Officially opened in 1941, it replaced the earlier Honeymoon Bridge. For anyone who likes stats, the deck is 202 feet above the water and the approaches measure 1,450 feet long with the span being 950 feet. There are two 22' wide roadways separated by a four' wide median with a ten' wide sidewalk along the south side of the bridge facing the Falls. Walking across the bridge gives the best views of The Falls, plus you can have your picture taken as you straddle the international boundary line. It is 50¢ to walk or cycle across or $3.50 to drive. 
The bridge is about 500 yds from the American Falls (the Horseshoe Falls is the one further back)
The Maid of the Mist is another way to get up close and personal with The Falls. Originally a ferry service, they have been in operation in the Niagara River since 1846 and were steamers until 1955 when they were replaced after a fire destroyed the two wooden boats.
Dear Folks,
Seemed as though it was useless to wait for a Honeymoon to get to Niagara Falls, so Helen and I came to look at it. most interesting because Helen is interested in the geology and can explain all the formations. We're waiting for dark for the lights to come on and then will journey on.
Jun 21 was a Monday in 1948, so it seems they waited until they had journeyed on toward Rochester where Holley is located to buy the stamp and mail the postcard.

Tuesday, November 20, 2012

grave post - White

In Memory of
John White Esq
Attorney General 
Upper Canada
died at York
4 January, 1800

Buried in St James Cemetery in Toronto
What this gravestone doesn't mention is that John White was killed in a duel

Born in 1761 in Middlesex, England, Mr White was educated at the Inner Temple in London. After being called to the bar in 1785, he had an unsuccessful law practice in Jamaica before returning to England. Still unsuccessful, he was contemplating a new career as a clergyman when a friend from law school recommended his appointment as attorney general in Upper Canada. In 1792 he was in Kingston for a short time until the government moved to Niagara-on-the-Lake (then known as Newark) then on to York (Toronto) in 1797 when the government again changed locations. By then his wife, Marianne, had joined him with their three children, but it was not a successful reunion and she returned to England with their daughter in 1799. But not before getting into a catfight with a certain Mrs Small.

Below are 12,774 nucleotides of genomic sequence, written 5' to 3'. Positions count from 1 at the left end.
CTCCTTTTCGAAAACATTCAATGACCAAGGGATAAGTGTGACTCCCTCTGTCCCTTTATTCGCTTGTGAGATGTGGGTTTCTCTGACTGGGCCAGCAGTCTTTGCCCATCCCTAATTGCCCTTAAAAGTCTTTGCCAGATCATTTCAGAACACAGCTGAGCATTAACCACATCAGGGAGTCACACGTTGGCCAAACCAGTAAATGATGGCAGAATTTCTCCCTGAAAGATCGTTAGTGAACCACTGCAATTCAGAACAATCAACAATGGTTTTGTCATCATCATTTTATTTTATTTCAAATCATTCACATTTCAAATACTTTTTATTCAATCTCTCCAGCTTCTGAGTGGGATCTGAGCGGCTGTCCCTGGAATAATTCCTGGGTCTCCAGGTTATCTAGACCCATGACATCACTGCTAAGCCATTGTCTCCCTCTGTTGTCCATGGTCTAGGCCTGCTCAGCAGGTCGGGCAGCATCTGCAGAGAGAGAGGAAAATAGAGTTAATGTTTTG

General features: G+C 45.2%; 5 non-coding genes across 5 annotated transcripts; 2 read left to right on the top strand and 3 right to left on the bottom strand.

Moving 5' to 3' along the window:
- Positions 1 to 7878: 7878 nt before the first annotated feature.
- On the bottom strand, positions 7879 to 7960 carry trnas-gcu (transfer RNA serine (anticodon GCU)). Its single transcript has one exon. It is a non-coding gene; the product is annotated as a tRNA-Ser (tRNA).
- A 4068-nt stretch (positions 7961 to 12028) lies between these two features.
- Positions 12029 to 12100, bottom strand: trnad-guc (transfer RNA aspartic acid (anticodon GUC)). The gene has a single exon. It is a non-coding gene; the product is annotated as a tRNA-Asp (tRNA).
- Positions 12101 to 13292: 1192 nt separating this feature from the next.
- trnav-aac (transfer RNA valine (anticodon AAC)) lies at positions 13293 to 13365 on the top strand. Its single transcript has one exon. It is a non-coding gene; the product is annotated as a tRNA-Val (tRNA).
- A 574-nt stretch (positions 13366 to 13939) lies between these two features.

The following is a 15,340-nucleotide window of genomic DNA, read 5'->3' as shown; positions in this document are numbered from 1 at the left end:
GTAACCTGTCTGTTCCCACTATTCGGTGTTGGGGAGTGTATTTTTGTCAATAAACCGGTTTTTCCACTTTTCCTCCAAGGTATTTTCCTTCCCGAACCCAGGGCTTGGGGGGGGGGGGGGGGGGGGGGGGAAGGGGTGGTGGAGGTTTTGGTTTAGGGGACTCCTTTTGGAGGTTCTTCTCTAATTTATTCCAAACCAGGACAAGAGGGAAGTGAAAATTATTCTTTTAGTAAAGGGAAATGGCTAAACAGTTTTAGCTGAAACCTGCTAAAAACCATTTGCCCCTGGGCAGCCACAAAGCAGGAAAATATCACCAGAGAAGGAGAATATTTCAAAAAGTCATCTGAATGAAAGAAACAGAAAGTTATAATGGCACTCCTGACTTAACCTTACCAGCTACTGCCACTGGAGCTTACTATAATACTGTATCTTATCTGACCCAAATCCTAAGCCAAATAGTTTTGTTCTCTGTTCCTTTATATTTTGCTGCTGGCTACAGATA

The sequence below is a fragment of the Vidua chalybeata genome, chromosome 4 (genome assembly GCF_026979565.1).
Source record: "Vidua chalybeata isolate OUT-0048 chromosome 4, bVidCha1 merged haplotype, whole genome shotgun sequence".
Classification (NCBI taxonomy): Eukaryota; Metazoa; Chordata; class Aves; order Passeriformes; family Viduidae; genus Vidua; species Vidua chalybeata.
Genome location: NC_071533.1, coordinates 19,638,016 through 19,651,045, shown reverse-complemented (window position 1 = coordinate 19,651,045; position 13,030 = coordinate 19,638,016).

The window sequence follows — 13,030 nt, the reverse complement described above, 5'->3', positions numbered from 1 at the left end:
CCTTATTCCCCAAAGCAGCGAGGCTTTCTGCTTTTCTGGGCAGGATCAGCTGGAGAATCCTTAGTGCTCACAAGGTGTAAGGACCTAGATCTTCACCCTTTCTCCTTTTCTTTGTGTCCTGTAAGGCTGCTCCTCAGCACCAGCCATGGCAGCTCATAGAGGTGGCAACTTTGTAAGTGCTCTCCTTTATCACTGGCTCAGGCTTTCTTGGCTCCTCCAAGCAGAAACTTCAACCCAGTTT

Mrs Small did not think much of the 'notoriously quarrelsome' Mrs White and snubbed her at an assembly. Mrs White apparently did not think much of Mrs Small's virtue and said as much to a Mr Smith. Perhaps she did not like that Mrs Small's virtue did not stop her from having a fling with Mr White. She already did not think much of Mr White himself, as they had been estranged for several years before she met up with him in York. The scandalous remarks got out into society, as these things do in a small provincial town. Mr Small now did not think much of Mr White who could not control his wife's words (or apparently his own wife's virtue) and challenged him to a duel. Mr Small was charged with murder after Mr White succumbed to his wounds 36 hours after being shot, but was acquitted.
In the end, Mr White would be remembered more for his death than his career, which included the formation of the Law Society of Upper Canada, and Mr Small's reputation would be ruined and his career overshadowed by the duel.

see more notorious graves at Taphophile Tragics at its new home, hosted by Marble Towns

Monday, November 19, 2012


It was while I watching Marketplace the other night, the consumers affairs type show with the episode  on the dirty insides of hotels. Out of the corner of my eye I thought I saw something blurry, but being comfortably ensconced on the chesterfield, I wasn't about to bother investigating. Anyway, it didn't matter, because a couple minutes later the blur returned. Then I saw it run out from under the computer desk with an errant piece of popcorn and return to the kitchen. It seems I have a mouse.

I was surprisingly very calm about this discovery, then again I am not prone to being afraid of mice. Not like I am with something of the insect or arachnid species. That would make me involuntarily squeal. Seriously, I would squeal. It is slightly embarrassing. I say slightly, because I am usually too paralytic with frozen fear to care.